• By Lauren Reeves

Sigma Delta continues tradition of helping the Minot community

After eight years of existence, The Sigma Delta Sorority continues to advocate for women and children in the community, create bonds with other campus organization, and create friendships through participation in the sorority. Sigma Delta was started on Sept. 15, 2013 by Breanna Benson, Kylie Gammas, Samantha Villegas, and Clare Wollschlager. The sorority takes its name to honor an earlier version of the organization that was on campus from 1926 to 1947 before it became a national sorority. The goal of the sorority is to strive to make a positive impact on the lives of young women through service, loyalty, and friendship. The values that the sorority holds to are sincerity, integrity, grace, mindfulness, and ardor.

“The sorority does a wide array of events,” said Erica Summerour, president of Sigma Delta. “Some philanthropic events we have done in the past include, but are not limited to, fundraising for Alex’s Lemonade Stand, hosting drives for food and household goods, creating cards for the elderly in nursing homes, and going to a local assisted living center to paint the nails of the residents.”

Summerour added that the sorority makes themselves known on campus by attending a lot of on campus events.

“Every semester, we are present at the club fair or people can find us on Instagram and Facebook to be notified of our rush events,” said Summerour. “These events are open to everyone and held on campus to get to know the women of Sigma Delta. They include things such as game nights, planting flowers, and painting. At the end of these events, anyone who has expressed interest will get an email inviting them to become a gem, which signifies that they’re a potential new member.”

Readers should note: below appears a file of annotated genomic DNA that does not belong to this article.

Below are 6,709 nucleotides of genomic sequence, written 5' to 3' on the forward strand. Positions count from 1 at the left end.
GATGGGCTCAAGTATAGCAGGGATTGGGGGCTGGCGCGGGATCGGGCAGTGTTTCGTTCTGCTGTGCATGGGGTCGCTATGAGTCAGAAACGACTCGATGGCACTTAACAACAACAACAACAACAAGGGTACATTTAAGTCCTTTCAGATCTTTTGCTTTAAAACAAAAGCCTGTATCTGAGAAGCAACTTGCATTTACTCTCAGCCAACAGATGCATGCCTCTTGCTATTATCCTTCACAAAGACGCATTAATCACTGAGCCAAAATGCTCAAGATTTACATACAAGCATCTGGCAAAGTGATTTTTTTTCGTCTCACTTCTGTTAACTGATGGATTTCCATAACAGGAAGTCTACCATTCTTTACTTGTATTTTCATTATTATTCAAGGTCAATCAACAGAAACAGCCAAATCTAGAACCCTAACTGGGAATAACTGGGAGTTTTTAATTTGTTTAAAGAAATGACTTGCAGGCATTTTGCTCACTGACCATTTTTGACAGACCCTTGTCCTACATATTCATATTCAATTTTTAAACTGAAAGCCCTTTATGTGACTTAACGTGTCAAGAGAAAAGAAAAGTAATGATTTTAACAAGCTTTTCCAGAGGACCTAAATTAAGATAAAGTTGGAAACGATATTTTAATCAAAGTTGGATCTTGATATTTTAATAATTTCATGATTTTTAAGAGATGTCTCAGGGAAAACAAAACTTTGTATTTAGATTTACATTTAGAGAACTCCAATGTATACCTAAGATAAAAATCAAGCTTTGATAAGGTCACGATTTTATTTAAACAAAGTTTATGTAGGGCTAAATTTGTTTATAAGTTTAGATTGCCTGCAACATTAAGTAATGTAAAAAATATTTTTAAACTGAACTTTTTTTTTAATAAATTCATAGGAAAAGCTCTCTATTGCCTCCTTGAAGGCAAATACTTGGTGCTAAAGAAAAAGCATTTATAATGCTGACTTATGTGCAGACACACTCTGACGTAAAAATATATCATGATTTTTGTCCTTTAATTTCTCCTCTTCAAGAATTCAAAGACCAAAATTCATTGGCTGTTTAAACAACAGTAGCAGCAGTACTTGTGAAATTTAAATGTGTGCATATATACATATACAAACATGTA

After the club rush week and opening events, Summerour shared what events are catered to the members of the sorority and the community for the rest of the year.

“Through the rest of the semester, the group of gems will meet once a week guided by active members to create a service project of their choice to help the community,” said Summerour. “After the completion of this project, the women can be invited to become active members instead of gems. On campus, we have held bake sales as well as used campus as the main point for the drives we hold to benefit others. We do not limit what we will do to benefit the community. The sorority also attends graduation every year to sell roses for the graduates.”

Despite COVID-19 making it difficult to do things, Summerour said that the sorority is still finding ways to host events throughout the school year.

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